When I was in highschool, I had an opportunity to be part of the chorus in our school musical ‘Joseph and His Technicolour Dream Coat’. I have some fond memories including my own sister, who scored the part of the oldest brother Reuben, which meant delivering her lines in a strong male voice and having a proefessional beard applied to her face for every performance. This Bible story has always been one of my favourites but as I have matured into adulthood, I have grown to love how God can speak to me through this story in whatever season I am walking through. It is a beautiful story but also rich with the hand print of God’s faithfulness, providence and leading. It is also a story full of tension. It takes just 30 minutes or so to read, but for Joseph those 30 minutes represent years of process and evidence of a heart that was steadfast and unshakable.
We love the part of this story about dreams and promises and the favour of a father and we love the part where we can feel the shift as Joseph gets closer to the end of his story and we love the panoramic view of God setting Joseph up as a deliverer, positioned in a place of authority. The parts that fascinate me more, however, are the difficult parts because it is in the challenges and dysfunction and seeming resistance that God speaks to my own story …the parts about his dysfunctional family, cruel and vindictive brothers, a filthy well, a caravan of strangers, a slave market, a foreign ungodly boss with saucy temptress and lier as a wife, an Egyptian prison, this is where my attention is going to focus. This is where Joseph inspires me. We like befriending the favoured son of a patriarch and the second most important person in Egypt…but befriending the one sold out and betrayed, falsely accused and forgotten in prison …that for me is where I want to focus my heart. …not because those parts of his story are anything like mine but because Joseph shows me how to respond to my own journey and its challenges and the process and the circumstances that defy what I believe favour and prosperity should feel and look like…(and it also helps me appreciate the beautiful life I actually have). The focus of the author (Moses) is not on the dreams Joseph gets from God but they help give perspective to the difficult parts of our own story. My attention is drawn continually to how Joseph responds to the process of God building and preparing this dreamer to be in the right place at the right time, with the right experience, the right wisdom, the right character.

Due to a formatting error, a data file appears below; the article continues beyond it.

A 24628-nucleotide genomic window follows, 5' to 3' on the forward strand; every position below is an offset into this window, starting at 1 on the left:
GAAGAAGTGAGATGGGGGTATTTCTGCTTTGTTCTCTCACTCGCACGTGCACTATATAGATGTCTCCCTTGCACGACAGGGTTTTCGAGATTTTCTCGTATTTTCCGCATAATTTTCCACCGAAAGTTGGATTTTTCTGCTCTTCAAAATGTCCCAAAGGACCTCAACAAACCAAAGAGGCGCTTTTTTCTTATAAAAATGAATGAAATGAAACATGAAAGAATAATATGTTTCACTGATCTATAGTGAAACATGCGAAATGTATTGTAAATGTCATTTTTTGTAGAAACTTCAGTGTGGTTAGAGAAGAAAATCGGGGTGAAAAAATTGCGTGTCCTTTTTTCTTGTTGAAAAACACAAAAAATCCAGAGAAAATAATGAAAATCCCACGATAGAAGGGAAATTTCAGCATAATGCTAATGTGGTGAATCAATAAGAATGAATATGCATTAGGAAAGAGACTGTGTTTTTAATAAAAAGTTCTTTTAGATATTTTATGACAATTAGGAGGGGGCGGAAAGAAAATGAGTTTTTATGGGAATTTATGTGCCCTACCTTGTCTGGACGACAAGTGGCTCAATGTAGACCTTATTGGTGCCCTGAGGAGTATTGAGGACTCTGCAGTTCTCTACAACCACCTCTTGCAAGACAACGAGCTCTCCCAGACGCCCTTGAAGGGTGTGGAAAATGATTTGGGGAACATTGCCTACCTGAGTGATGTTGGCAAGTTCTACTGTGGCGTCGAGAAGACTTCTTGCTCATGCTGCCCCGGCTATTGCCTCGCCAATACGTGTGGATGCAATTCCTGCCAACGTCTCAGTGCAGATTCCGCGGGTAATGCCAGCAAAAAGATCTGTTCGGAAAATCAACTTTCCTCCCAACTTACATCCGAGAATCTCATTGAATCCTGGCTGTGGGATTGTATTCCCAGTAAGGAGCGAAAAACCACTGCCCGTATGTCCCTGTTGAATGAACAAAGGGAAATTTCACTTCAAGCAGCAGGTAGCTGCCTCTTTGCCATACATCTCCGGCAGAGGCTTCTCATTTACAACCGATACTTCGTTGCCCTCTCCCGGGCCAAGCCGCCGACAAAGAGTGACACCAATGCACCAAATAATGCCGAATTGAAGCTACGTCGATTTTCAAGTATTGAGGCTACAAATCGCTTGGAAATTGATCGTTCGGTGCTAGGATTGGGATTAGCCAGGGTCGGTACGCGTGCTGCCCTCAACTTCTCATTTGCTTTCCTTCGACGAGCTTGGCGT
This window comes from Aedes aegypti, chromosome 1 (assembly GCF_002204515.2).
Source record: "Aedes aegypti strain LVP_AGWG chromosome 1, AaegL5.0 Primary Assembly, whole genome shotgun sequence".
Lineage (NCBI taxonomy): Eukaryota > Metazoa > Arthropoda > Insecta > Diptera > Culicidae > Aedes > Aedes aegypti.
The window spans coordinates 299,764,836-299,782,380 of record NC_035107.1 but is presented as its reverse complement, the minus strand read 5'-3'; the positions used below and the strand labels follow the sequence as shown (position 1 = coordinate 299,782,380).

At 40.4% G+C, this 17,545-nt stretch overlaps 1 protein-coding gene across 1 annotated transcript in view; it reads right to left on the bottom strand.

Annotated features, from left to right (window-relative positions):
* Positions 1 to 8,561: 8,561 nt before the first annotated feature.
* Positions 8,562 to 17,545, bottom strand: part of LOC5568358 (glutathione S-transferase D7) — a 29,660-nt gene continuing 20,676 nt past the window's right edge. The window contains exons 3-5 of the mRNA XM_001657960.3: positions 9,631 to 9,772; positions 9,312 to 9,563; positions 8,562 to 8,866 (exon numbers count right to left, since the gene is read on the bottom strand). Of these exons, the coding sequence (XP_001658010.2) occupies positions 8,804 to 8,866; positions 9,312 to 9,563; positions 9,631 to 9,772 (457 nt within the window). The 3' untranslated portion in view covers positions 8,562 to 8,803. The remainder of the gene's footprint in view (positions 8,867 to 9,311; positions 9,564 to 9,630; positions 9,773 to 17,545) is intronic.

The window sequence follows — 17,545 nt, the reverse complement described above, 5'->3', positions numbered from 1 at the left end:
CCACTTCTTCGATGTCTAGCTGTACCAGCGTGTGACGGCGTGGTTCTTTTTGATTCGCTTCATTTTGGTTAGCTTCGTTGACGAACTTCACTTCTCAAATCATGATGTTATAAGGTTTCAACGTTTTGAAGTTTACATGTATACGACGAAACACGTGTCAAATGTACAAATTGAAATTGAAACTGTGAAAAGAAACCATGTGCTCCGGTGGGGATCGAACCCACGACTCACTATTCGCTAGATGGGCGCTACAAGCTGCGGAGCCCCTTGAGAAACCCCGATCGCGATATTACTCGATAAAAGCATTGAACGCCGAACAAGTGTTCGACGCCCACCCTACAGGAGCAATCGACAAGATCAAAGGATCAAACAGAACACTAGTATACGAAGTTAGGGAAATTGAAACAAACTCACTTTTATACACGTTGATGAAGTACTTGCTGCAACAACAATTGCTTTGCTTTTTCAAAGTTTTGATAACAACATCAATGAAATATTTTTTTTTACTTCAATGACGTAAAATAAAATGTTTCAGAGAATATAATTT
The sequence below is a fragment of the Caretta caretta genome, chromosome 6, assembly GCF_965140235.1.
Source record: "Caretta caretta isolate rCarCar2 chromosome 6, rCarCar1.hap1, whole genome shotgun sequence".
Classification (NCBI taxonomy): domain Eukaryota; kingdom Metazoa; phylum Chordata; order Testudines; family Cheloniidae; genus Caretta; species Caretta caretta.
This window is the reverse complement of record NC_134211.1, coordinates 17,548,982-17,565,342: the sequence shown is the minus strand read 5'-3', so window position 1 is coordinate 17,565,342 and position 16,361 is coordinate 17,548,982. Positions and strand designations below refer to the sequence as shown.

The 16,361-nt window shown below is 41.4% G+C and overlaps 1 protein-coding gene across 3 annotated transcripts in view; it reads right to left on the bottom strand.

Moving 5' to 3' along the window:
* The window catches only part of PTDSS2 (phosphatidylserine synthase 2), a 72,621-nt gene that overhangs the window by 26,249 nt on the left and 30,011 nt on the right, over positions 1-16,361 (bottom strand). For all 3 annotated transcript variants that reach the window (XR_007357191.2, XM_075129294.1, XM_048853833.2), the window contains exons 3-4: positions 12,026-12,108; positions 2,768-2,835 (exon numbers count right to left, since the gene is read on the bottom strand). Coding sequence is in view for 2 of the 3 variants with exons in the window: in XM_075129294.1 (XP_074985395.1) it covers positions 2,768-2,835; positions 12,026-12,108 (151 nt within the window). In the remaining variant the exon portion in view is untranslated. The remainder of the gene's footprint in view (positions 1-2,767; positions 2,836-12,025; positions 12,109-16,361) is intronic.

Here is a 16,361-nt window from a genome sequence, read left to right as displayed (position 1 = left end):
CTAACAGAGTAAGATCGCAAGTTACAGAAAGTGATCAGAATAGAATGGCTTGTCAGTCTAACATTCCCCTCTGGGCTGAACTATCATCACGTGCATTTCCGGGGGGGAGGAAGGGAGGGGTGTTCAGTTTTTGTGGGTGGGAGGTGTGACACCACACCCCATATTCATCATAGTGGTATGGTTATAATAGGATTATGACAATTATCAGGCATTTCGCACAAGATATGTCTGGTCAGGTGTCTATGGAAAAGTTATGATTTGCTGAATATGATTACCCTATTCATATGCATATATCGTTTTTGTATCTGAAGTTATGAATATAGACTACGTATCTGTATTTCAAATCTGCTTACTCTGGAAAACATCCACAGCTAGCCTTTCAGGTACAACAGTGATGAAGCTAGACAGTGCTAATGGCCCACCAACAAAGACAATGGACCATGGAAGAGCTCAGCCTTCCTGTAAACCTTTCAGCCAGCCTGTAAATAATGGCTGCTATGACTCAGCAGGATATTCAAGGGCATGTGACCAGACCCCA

This one is my kind of story because it ends the way we hope. It has all we want in dreams, promises and hopes fulfilled but also the reality that dysfunction, betrayal, and prison, abandonment and neglect are just as much a part of God’s plan as the other parts of my story.
I may not end up on the global stage as a deliverer to the nations but I have the hand of God on my life and he has called me to live out my purpose. He has given me promises and scheduled in all the right things to build the dreamer to match the dream. When I can not see how his purpose can ever come to pass or when I come into a season when everything is seemingly the opposite of what he promised, this story reminds me that God is working and every season has its way to being a part of God’s intention. This year has been no exception. As I navigate what I believe to mean peace and prosperity as the theme of my heart for 2015, it is the tensions in my personal journey that seek to defy this promise, that have pushed me to find truth to lead me.
‘God, take the details of Joseph’s life and weave your truth into my heart in much the same way you did to him, so that when I get to look back at what could have been I will see your hand orchestrating and weaving a story of faith, forgiveness, hope and grace.’
What are you drawn to in the story of Joseph?
Are there tensions in your own story you feel Jospeh’s story can speak to?
Are there dreams and promises that are being defied by your current situation?